12
Section 1 | The performance report | Overview
Staffresilience
A motivated and resilient workforce has been crucial to maintain quality under the increased demand levels.
Our Health and Wellbeing Ofcers developed training on stress and mindfulness which is available for all staff,
and provided one-to-one support to over 100 staff members last year. Our National Service Managers’
workshop in November, delivered by an outside facilitator, focused on developing strategies to meet high
pressure environments and build resilience. Further resources are being shared with staff through team
development days and online materials.
However, we recognise that there is a limit to the impact of this approach if individual workloads continue to
increase. We have been working to ensure that our staff have manageable caseloads in order to perform well
and maintain a healthy work-life balance.
Aexibleworkforce
A exible workforce has been essential to meet uctuating levels of demand. One way we have achieved this is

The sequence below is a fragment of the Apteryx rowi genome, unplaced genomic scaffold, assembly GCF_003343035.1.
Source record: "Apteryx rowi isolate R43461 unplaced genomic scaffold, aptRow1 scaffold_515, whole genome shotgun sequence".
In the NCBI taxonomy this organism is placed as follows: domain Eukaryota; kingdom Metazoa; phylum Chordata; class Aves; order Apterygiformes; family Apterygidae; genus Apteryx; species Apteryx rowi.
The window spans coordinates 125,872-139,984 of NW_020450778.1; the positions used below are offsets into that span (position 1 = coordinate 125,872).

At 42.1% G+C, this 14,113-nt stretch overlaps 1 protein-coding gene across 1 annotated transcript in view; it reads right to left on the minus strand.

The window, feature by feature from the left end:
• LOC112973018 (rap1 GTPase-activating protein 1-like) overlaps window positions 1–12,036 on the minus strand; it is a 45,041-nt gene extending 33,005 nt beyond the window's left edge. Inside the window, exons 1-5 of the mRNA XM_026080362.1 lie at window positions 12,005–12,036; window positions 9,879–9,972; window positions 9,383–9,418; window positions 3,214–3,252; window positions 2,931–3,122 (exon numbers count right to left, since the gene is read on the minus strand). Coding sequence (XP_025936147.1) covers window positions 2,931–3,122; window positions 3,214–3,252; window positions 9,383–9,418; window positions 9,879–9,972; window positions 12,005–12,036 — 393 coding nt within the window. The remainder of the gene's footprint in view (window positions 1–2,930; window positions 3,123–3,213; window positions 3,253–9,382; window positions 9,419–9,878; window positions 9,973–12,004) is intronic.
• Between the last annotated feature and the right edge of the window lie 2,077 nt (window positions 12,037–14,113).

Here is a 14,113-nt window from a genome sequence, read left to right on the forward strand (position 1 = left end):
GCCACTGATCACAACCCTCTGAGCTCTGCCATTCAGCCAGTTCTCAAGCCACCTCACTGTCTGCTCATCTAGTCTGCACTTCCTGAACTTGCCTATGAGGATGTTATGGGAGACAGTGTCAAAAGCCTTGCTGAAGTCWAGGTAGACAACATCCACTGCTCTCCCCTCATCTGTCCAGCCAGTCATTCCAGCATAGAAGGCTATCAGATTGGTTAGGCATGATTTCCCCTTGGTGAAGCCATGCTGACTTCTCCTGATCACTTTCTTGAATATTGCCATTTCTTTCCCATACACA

through our use of contracted social workers (Self-Employed Contractors or SECs) in every service area. Unlike
agency staff, they are engaged for each case they take on, so can be deployed exibly where required to meet
resource gaps in different service areas. Our accreditation scheme ensures we engage only those with the most
experience and highest quality work. We have over 100 SECs available to allocate across the country, and they
are currently working on over 1,000 open cases. This has provided a sustainable and cost-effective way of
managing demand pressures.
We have encouraged our retiring practitioners to consider offering their expertise as bank workers, so that we
can continue to use experienced practitioners while increasing temporary capacity within teams. This has
proven to be a popular choice and our number of bank workers has increased by 25% compared with last year.
We also continue to use high calibre agency practitioners where the need arises, engaging just over 100 at the
end of the year.
131
147
1,806
1,754
1,682
14-15 15-16 16-17
103
85
employed staff
agency staff
Self-Employed Contractors
£90.65m
Number of:
121
93
£89.04m
£89.56m
Please note that the above 2016-17 chart is exclusive of net AME spend of £0.23m.